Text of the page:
Some groups try to create the atmosphere that it’s okay for the referendum to fail because the OSR (Office of the Student Regent), as a public office, will not be abolished anyway and that the law abhors a vacancy in public office. True enough, the OSR will not be abolished, and that the current SR will remain in a hold-over position. However, for how long until the other members of the BOR challenge her presence? This propaganda line doesn’t take into consideration the historic tendency of the UP administration to intervene in what is supposed to be a purely student affair, whenever it suits its interests.
In 1991, President Abueva shunned the nominee chosen by the students and appointed his own SR. In 1999, the administration expelled the sitting SR from school, and consequently the BOR booted him out of the board, because he wasn’t a student anymore. These, despite the legalities that supposedly ensure student representation in the board.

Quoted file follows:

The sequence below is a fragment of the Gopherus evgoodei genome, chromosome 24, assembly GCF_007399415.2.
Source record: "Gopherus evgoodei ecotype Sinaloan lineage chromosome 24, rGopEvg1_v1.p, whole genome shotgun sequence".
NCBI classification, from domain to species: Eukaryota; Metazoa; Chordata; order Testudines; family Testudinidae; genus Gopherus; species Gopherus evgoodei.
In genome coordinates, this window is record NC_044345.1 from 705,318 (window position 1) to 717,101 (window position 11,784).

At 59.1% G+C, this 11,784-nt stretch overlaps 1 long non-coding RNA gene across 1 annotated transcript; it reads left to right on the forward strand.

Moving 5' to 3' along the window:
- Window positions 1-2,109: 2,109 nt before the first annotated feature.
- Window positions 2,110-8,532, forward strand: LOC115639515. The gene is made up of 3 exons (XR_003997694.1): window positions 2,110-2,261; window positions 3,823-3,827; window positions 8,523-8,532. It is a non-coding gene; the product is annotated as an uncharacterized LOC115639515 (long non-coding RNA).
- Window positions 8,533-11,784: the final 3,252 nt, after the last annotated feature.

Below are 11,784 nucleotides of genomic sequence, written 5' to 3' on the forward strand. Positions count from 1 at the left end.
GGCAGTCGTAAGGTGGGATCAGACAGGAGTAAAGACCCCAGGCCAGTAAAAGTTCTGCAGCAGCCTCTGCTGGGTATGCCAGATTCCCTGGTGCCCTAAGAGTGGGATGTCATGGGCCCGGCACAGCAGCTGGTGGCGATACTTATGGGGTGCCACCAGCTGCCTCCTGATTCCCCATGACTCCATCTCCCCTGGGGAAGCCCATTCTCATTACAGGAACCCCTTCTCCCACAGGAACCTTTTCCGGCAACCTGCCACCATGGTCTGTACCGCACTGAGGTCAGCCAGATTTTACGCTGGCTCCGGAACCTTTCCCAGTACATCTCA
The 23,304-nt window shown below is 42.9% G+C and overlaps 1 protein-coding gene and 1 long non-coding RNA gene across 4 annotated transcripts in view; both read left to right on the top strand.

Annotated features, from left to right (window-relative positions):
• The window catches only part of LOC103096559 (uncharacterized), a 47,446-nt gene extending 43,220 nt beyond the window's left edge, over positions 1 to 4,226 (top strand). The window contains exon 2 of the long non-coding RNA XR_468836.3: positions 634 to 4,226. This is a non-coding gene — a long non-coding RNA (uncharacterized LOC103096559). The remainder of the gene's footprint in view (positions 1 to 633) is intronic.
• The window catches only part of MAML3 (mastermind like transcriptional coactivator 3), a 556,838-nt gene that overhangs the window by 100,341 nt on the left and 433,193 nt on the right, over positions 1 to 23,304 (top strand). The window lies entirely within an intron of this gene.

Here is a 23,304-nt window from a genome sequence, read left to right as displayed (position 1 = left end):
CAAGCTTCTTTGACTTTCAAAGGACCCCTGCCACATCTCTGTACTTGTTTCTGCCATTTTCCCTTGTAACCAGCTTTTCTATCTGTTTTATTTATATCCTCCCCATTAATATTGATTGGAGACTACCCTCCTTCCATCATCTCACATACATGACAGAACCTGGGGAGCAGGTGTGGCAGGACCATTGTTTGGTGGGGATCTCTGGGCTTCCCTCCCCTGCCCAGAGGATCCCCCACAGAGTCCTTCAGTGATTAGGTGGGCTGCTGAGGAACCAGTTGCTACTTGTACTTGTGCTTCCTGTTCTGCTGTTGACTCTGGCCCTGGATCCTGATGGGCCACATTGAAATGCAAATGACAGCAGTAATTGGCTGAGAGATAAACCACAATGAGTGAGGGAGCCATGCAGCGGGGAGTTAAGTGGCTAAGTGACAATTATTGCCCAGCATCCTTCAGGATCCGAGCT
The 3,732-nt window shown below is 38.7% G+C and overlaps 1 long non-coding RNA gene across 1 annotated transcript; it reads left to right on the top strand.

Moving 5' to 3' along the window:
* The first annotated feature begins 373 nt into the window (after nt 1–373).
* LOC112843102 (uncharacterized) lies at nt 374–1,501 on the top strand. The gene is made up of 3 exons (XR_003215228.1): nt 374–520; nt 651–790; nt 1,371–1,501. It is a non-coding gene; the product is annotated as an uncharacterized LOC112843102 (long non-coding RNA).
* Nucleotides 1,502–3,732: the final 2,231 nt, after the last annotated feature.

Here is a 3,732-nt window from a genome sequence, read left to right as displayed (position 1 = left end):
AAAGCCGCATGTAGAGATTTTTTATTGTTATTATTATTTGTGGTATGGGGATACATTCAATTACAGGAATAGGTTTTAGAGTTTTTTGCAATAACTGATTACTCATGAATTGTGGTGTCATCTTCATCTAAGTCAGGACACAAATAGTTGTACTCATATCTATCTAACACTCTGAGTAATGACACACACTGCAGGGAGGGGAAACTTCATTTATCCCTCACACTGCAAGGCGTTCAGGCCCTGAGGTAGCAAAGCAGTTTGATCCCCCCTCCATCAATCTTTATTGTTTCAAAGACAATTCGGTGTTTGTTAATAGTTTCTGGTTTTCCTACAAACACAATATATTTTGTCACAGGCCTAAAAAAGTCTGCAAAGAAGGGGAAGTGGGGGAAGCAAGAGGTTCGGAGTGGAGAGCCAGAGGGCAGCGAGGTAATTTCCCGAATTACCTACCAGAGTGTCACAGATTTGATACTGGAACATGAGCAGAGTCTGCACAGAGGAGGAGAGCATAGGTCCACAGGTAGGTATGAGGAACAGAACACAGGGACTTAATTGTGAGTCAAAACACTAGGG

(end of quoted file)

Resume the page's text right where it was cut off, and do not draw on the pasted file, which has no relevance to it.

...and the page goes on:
Current SR Abdulwahid is a graduating student. She will cease to be a student in a few months. The administration and pro-administration groups can assure us all they want that there shall be no vacancy in the OSR but we all know what the administration has done and is capable of doing in order to take advantage of the situation in case of such a vacuum.
Fortunately, in 1999 a replacement was chosen after the student regent was ousted, but that was when the CRSRS was in practice and recognized. In the event of a failure of a referendum this year, there will be no mechanism to replace SR Shan, in case she ceases to be a student, or if, god forbid, something terrible happens to her. Indeed we will have an OSR, but we will be unable to choose a new SR. That’s where the vacancy comes in.